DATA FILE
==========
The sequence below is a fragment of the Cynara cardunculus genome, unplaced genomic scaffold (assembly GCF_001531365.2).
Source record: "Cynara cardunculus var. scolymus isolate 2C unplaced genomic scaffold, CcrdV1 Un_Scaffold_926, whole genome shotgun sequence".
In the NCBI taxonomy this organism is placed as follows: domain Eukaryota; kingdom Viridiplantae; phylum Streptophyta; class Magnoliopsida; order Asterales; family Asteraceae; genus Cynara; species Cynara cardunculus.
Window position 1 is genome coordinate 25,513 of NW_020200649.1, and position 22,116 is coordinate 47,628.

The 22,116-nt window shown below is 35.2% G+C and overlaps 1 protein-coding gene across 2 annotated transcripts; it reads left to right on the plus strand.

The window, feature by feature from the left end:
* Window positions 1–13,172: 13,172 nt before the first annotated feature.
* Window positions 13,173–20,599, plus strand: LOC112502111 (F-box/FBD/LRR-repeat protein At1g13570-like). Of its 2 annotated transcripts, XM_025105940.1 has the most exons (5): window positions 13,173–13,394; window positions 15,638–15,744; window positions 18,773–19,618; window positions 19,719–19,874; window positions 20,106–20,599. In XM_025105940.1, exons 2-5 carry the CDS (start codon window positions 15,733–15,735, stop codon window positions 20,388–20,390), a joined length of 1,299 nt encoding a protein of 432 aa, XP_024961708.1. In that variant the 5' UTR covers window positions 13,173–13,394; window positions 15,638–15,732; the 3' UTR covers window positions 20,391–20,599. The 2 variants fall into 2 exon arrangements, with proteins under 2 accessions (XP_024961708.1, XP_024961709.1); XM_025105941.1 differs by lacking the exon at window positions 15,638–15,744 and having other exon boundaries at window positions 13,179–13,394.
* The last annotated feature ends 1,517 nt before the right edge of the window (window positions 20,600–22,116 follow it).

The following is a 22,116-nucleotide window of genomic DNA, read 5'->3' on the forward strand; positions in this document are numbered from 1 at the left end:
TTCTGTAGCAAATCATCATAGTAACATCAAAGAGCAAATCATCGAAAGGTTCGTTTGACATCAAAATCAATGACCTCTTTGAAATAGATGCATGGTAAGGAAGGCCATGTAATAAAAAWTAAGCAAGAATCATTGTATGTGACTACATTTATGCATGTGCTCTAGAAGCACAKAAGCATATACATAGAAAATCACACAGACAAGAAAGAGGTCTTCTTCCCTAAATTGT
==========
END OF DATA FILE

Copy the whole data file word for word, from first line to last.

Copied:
The sequence below is a fragment of the Cynara cardunculus genome, unplaced genomic scaffold (assembly GCF_001531365.2).
Source record: "Cynara cardunculus var. scolymus isolate 2C unplaced genomic scaffold, CcrdV1 Un_Scaffold_926, whole genome shotgun sequence".
In the NCBI taxonomy this organism is placed as follows: domain Eukaryota; kingdom Viridiplantae; phylum Streptophyta; class Magnoliopsida; order Asterales; family Asteraceae; genus Cynara; species Cynara cardunculus.
Window position 1 is genome coordinate 25,513 of NW_020200649.1, and position 22,116 is coordinate 47,628.

The 22,116-nt window shown below is 35.2% G+C and overlaps 1 protein-coding gene across 2 annotated transcripts; it reads left to right on the plus strand.

The window, feature by feature from the left end:
* Window positions 1–13,172: 13,172 nt before the first annotated feature.
* Window positions 13,173–20,599, plus strand: LOC112502111 (F-box/FBD/LRR-repeat protein At1g13570-like). Of its 2 annotated transcripts, XM_025105940.1 has the most exons (5): window positions 13,173–13,394; window positions 15,638–15,744; window positions 18,773–19,618; window positions 19,719–19,874; window positions 20,106–20,599. In XM_025105940.1, exons 2-5 carry the CDS (start codon window positions 15,733–15,735, stop codon window positions 20,388–20,390), a joined length of 1,299 nt encoding a protein of 432 aa, XP_024961708.1. In that variant the 5' UTR covers window positions 13,173–13,394; window positions 15,638–15,732; the 3' UTR covers window positions 20,391–20,599. The 2 variants fall into 2 exon arrangements, with proteins under 2 accessions (XP_024961708.1, XP_024961709.1); XM_025105941.1 differs by lacking the exon at window positions 15,638–15,744 and having other exon boundaries at window positions 13,179–13,394.
* The last annotated feature ends 1,517 nt before the right edge of the window (window positions 20,600–22,116 follow it).

The following is a 22,116-nucleotide window of genomic DNA, read 5'->3' on the forward strand; positions in this document are numbered from 1 at the left end:
TTCTGTAGCAAATCATCATAGTAACATCAAAGAGCAAATCATCGAAAGGTTCGTTTGACATCAAAATCAATGACCTCTTTGAAATAGATGCATGGTAAGGAAGGCCATGTAATAAAAAWTAAGCAAGAATCATTGTATGTGACTACATTTATGCATGTGCTCTAGAAGCACAKAAGCATATACATAGAAAATCACACAGACAAGAAAGAGGTCTTCTTCCCTAAATTGT